In lieu of an abstract, here is a brief excerpt of the content:

  • Introduction
  • Timothy Campbell

Is there such a thing as Italian thought? That question was put to us two years ago by one of the leading lights of contemporary European philosophy. One of us had traveled to Italy to ask whether this philosopher would be willing to contribute an article to a conference on Italian thought that diacritics was organizing.1 Embarrassment prevents remembering our answer here, but the question lingered, not only across the conference and the debates that followed, but also in the exchanges that ensued in the months and years after. One can still hear echoes of the question in Italy today, where debates on the nature of so-called “Italian theory” play across the country’s major dailies, as well as in Anglo-American academies and the increasing number of journals that have devoted issues to the rubric of Italian thought.2 Indeed if some accounts are to be believed, Italian thinkers provided inspiration for the Occupy movements that sprung up in 2011 on campuses and in urban centers across the United States and elsewhere.3

The existential question of Italian thought surely demands a response and yet we believe it more productive to reframe the question: no longer what Italian thought is; no longer what concepts drive Italian philosophy, but rather how the texts collected here add up to “such a thing as Italian thought.” In what sense would such a thing “be” Italian thought? To pose the question in this fashion allows for a space in which one can glean connections, pertinent and impertinent, which together may or may not constitute a horizon for thought; neither philosophy nor theory, but an interval, a milieu with shifting boundaries, reciprocities, and allegiances. The advantages of such an approach are multiple, but none more decisive in our view than what becomes visible when the question is recast: the intense struggle for conceptual and philosophical dominance that is currently being waged, what might be called a conflict over a past and future canon. Rather than asserting a forced unity whose effect would be to contain or domesticate Italian thought, we prefer to leave the question of unity open so as to hear the particular rhythms associated with thought originating in Italy today.

In this volume—the first of two—we have assembled a number of essays, histories, narratives, and polemical thrusts, arranging them so as to maximize the proximity and distance among them. In the juxtaposition of texts, we see the possibility of connections, folded and unfolded meanings, chiasmi, and above all interpretations: not a zero degree of order, but a snapshot of the theoretical and political landscape that characterizes Italian thought today. Now it is true that in the past a number of the thinkers gathered here sent missives to one another in their works and across edited collections: Antonio Negri and Giorgio Agamben have had their exchanges over the years, particularly on the nature of constituent power (a mapping of which the reader will find in Kevin Attell’s “Potentiality, Actuality, Constituent Power”); so too Adriana Cavarero and Roberto Esposito have dialogued over the political nature of logos and community, while Paolo Virno as well as Franco “Bifo” Berardi have on occasion aired their differences with Negri. In addition, the collection The Italian Difference went a long way toward providing an overview of Italian thought, while the SUNY [End Page 3] series in Contemporary Italian Philosophy continues to publish surprising and frequently ignored texts in Italian philosophy. As helpful as both have been, the threat of the forced unity I noted above is never far from the surface. The subtitle of The Italian Difference is “Between Nihilism and Biopolitics,” which suggests a Foucauldian/Heideggerian axis that is less warranted by the texts under consideration here. For its part, the SUNY series has already answered the philosopher’s question affirmatively, which makes composing the potential elements of Italian thought more treacherous. This special issues of diacritics is intended to suspend judgment so as to strengthen the movement of putting together.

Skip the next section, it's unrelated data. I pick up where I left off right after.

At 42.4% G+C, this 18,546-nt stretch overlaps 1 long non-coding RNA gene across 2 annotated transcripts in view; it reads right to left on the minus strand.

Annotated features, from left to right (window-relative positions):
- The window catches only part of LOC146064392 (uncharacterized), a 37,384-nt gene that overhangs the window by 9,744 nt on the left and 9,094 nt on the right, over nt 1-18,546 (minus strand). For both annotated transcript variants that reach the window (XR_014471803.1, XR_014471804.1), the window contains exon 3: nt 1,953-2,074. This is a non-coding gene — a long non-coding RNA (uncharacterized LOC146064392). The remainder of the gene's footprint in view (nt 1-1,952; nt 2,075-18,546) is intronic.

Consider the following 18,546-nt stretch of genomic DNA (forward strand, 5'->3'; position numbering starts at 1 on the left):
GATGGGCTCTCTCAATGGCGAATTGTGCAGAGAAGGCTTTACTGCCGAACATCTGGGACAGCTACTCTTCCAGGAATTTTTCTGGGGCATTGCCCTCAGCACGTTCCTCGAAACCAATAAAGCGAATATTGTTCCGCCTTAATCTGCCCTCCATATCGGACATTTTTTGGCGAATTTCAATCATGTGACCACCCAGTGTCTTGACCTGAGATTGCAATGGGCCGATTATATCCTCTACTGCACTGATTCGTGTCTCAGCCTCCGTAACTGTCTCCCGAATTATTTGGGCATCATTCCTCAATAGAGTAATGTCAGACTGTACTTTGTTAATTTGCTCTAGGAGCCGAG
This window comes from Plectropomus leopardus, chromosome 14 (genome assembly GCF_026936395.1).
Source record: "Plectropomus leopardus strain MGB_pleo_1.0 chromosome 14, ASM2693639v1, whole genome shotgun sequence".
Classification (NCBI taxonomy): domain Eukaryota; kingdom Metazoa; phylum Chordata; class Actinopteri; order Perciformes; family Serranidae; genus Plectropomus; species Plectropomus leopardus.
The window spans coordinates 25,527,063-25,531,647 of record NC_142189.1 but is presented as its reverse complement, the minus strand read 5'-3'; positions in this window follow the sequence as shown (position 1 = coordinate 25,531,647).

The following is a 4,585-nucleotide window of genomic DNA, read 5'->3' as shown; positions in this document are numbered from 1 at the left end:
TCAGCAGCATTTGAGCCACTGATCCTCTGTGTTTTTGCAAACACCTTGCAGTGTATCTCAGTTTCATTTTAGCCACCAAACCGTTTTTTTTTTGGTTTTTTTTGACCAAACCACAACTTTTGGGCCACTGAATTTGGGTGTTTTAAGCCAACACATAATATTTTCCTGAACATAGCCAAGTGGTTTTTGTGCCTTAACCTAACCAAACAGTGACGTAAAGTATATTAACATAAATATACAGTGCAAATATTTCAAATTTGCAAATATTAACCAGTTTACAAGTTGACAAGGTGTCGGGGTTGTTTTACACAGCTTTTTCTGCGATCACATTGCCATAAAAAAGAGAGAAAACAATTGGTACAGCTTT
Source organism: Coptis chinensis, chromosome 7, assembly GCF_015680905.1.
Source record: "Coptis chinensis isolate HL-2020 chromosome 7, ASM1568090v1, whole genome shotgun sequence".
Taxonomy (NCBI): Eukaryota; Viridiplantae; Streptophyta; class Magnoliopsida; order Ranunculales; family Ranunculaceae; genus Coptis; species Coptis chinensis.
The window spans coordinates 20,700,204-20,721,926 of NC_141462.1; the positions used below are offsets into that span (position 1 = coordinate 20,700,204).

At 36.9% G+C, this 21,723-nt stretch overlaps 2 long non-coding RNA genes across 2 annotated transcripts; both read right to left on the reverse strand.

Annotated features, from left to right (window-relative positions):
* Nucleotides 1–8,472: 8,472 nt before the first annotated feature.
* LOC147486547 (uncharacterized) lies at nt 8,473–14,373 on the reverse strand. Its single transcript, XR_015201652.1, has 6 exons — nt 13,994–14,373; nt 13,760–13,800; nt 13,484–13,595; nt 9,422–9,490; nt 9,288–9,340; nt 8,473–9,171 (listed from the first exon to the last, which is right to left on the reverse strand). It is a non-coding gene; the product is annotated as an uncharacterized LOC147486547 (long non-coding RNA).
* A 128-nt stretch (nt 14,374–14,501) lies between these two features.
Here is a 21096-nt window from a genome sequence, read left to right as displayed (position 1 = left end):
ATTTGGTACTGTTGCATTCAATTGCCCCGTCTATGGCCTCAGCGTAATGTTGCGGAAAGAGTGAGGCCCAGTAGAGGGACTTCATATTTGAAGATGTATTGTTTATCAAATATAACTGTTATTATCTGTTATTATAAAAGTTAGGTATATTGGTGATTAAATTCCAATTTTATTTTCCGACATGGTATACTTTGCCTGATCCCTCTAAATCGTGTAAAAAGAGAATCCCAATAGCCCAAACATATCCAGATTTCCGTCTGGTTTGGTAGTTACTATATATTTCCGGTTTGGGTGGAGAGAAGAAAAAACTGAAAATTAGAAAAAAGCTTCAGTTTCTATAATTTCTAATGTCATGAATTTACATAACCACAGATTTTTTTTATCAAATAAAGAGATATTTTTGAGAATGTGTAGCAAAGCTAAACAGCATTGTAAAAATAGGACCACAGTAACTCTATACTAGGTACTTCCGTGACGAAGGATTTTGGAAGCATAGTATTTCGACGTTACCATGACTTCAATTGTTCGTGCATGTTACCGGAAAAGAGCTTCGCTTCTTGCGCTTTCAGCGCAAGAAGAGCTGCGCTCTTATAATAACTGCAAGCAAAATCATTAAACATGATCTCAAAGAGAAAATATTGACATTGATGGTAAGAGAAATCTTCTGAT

To what end? Where might such a rearrangement lead us? For Deleuze and Guattari, the answer will be linked to a “milieu for philosophy”:

Italy and Spain lacked...